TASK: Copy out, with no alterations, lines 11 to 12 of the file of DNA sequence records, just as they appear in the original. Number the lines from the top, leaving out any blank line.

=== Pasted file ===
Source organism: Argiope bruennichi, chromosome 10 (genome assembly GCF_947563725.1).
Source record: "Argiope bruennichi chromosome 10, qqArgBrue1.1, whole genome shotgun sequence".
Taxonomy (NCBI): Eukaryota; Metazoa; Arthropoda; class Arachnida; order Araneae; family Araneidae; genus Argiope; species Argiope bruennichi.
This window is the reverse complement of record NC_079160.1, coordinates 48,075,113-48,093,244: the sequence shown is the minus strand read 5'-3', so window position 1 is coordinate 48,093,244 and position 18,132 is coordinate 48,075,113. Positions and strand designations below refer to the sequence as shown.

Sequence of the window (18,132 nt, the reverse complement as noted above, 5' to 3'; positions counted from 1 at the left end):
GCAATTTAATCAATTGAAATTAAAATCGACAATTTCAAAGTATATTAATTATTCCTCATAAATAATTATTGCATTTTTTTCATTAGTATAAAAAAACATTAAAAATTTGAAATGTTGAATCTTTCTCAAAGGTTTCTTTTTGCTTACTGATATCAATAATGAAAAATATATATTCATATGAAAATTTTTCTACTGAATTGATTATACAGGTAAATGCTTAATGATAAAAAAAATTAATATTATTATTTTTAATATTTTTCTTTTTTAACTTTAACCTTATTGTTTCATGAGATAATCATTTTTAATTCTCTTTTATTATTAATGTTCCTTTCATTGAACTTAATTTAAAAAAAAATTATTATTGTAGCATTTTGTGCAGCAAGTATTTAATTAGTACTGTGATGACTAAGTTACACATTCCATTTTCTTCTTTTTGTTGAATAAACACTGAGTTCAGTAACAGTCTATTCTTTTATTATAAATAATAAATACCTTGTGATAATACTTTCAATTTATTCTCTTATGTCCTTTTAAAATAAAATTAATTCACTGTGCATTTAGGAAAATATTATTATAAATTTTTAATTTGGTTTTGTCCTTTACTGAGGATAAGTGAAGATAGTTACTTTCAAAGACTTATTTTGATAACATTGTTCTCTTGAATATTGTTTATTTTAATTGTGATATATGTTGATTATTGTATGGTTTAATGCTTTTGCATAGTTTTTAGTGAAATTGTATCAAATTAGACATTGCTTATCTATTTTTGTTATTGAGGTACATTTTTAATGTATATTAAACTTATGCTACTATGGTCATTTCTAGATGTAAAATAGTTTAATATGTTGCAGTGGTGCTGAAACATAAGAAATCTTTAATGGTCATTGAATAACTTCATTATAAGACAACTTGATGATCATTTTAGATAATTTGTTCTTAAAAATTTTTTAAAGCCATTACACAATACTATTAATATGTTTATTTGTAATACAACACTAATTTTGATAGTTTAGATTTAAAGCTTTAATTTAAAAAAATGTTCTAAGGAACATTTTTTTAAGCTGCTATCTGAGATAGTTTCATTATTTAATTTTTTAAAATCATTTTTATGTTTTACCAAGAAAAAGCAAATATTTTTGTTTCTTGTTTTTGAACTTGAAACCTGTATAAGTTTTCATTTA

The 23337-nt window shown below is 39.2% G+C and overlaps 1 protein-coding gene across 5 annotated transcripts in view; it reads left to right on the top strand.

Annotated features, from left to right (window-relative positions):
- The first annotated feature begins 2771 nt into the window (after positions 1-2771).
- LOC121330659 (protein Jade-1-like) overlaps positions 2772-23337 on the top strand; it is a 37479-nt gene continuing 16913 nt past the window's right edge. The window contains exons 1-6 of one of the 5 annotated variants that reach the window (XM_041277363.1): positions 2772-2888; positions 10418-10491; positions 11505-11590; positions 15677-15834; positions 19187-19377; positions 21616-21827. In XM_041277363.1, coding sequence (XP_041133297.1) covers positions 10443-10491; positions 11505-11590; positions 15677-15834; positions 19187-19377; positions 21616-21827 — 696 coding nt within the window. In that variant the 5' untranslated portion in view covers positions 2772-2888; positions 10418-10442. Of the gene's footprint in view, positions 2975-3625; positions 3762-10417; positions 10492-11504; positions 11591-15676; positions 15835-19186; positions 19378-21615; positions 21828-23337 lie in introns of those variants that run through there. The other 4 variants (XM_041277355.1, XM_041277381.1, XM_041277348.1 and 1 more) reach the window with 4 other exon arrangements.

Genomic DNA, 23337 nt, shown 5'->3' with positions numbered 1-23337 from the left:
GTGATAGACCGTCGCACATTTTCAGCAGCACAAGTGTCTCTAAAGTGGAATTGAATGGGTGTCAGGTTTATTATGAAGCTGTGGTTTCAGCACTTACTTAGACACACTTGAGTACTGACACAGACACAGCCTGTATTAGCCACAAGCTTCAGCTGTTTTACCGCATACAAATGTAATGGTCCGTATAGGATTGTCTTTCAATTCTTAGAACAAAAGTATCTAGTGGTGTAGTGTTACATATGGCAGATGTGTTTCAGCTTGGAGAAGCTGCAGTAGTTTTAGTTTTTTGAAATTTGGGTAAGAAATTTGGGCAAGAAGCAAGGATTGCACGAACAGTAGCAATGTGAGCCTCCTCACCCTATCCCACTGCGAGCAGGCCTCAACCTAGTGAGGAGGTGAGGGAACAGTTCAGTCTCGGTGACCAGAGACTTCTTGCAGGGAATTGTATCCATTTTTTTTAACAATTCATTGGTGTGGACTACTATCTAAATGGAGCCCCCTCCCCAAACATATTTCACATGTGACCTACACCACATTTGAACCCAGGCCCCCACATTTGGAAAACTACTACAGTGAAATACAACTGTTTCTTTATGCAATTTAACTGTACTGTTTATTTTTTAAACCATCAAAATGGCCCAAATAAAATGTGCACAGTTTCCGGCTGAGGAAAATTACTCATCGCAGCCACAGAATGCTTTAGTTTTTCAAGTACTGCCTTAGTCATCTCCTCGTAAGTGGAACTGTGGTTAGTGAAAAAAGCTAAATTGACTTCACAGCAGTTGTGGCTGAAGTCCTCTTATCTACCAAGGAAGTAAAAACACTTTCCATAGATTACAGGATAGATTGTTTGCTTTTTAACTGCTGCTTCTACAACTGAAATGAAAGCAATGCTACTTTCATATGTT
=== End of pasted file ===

Genomic DNA, 23337 nt, shown 5'->3' with positions numbered 1-23337 from the left:
GTGATAGACCGTCGCACATTTTCAGCAGCACAAGTGTCTCTAAAGTGGAATTGAATGGGTGTCAGGTTTATTATGAAGCTGTGGTTTCAGCACTTACTTAGACACACTTGAGTACTGACACAGACACAGCCTGTATTAGCCACAAGCTTCAGCTGTTTTACCGCATACAAATGTAATGGTCCGTATAGGATTGTCTTTCAATTCTTAGAACAAAAGTATCTAGTGGTGTAGTGTTACATATGGCAGATGTGTTTCAGCTTGGAGAAGCTGCAGTAGTTTTAGTTTTTTGAAATTTGGGTAAGAAATTTGGGCAAGAAGCAAGGATTGCACGAACAGTAGCAATGTGAGCCTCCTCACCCTATCCCACTGCGAGCAGGCCTCAACCTAGTGAGGAGGTGAGGGAACAGTTCAGTCTCGGTGACCAGAGACTTCTTGCAGGGAATTGTATCCATTTTTTTTAACAATTCATTGGTGTGGACTACTATCTAAATGGAGCCCCCTCCCCAAACATATTTCACATGTGACCTACACCACATTTGAACCCAGGCCCCCACATTTGGAAAACTACTACAGTGAAATACAACTGTTTCTTTATGCAATTTAACTGTACTGTTTATTTTTTAAACCATCAAAATGGCCCAAATAAAATGTGCACAGTTTCCGGCTGAGGAAAATTACTCATCGCAGCCACAGAATGCTTTAGTTTTTCAAGTACTGCCTTAGTCATCTCCTCGTAAGTGGAACTGTGGTTAGTGAAAAAAGCTAAATTGACTTCACAGCAGTTGTGGCTGAAGTCCTCTTATCTACCAAGGAAGTAAAAACACTTTCCATAGATTACAGGATAGATTGTTTGCTTTTTAACTGCTGCTTCTACAACTGAAATGAAAGCAATGCTACTTTCATATGTT